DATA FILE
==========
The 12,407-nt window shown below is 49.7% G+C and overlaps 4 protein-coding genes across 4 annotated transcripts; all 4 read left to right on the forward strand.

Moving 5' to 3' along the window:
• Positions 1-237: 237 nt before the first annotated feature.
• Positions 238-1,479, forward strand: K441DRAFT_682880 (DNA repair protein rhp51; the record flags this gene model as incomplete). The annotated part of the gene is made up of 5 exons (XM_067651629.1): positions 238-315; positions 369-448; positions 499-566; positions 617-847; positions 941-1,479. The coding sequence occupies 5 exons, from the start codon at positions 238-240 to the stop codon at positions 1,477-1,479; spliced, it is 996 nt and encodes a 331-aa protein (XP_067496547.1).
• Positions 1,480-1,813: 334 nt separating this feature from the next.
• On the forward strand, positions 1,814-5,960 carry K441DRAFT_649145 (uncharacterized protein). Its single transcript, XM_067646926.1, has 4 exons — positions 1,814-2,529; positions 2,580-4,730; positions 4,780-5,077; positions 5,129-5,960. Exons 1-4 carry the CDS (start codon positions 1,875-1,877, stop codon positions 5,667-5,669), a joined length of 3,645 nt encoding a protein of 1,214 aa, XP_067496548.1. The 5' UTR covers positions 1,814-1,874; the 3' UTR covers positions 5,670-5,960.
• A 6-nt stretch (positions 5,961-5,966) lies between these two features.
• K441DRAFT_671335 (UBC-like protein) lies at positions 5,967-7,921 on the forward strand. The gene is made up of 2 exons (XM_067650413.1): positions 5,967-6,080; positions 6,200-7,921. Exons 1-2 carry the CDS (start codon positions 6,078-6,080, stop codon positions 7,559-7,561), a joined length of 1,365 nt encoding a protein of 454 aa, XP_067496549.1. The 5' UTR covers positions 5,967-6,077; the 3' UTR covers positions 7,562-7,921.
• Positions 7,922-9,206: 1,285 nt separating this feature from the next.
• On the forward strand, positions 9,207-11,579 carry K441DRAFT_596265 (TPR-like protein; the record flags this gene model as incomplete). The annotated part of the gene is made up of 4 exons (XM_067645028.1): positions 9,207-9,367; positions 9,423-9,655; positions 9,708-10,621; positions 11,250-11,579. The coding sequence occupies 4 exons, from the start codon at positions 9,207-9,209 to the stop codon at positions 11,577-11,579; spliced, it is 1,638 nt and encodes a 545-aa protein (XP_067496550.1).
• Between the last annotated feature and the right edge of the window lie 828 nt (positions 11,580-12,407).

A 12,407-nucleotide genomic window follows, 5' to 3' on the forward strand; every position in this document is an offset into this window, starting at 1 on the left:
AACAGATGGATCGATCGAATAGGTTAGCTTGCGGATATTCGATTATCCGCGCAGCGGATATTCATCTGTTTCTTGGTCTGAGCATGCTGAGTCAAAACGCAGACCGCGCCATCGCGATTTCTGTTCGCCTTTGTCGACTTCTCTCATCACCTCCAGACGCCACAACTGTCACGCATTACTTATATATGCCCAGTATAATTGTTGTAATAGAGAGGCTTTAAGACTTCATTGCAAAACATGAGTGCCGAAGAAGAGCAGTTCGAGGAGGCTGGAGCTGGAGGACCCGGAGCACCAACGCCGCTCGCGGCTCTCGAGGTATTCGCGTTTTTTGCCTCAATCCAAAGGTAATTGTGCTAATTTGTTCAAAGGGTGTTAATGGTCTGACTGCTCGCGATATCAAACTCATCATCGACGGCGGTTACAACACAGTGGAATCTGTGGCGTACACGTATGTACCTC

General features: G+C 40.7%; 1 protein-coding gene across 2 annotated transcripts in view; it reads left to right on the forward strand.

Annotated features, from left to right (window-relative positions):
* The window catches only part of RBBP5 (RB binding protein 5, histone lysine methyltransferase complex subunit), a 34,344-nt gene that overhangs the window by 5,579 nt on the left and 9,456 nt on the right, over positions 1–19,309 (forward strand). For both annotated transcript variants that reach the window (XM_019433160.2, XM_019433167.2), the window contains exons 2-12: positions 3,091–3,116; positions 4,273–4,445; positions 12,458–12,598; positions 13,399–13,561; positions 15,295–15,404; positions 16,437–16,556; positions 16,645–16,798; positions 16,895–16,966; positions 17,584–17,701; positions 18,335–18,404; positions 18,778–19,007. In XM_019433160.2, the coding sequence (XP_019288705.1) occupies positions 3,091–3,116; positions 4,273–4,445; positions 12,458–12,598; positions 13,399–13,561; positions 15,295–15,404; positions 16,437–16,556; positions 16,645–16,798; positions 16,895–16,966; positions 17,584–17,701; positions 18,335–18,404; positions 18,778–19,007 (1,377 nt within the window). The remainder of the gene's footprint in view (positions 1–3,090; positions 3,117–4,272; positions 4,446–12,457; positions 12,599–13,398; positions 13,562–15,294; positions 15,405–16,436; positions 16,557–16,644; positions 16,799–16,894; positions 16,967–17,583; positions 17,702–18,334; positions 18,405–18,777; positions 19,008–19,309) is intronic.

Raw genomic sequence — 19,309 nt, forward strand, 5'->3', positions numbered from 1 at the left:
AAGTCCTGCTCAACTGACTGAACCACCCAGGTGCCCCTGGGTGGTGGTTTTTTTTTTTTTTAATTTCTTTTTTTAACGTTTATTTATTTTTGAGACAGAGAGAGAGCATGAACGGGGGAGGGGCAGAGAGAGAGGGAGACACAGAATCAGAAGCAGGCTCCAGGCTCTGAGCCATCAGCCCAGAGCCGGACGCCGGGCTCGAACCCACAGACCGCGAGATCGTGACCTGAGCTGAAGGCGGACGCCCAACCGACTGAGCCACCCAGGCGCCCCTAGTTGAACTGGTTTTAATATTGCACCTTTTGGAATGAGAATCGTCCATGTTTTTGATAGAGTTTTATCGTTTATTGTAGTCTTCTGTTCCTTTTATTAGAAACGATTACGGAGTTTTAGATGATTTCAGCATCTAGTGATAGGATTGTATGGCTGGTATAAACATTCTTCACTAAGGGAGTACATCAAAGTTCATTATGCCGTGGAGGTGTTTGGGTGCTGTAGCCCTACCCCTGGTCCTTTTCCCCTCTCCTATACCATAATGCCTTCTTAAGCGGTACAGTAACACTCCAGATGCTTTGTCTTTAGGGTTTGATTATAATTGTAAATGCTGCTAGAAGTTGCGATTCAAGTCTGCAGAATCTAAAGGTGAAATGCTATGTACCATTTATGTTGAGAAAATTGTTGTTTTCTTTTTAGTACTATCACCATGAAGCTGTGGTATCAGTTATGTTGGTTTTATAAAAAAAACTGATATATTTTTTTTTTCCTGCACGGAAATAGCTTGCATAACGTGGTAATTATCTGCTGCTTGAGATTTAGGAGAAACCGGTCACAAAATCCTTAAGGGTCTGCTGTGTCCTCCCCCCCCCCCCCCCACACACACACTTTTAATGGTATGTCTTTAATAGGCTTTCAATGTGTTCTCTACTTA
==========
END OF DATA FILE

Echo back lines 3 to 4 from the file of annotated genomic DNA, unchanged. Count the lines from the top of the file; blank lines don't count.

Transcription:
• Positions 1-237: 237 nt before the first annotated feature.
• Positions 238-1,479, forward strand: K441DRAFT_682880 (DNA repair protein rhp51; the record flags this gene model as incomplete). The annotated part of the gene is made up of 5 exons (XM_067651629.1): positions 238-315; positions 369-448; positions 499-566; positions 617-847; positions 941-1,479. The coding sequence occupies 5 exons, from the start codon at positions 238-240 to the stop codon at positions 1,477-1,479; spliced, it is 996 nt and encodes a 331-aa protein (XP_067496547.1).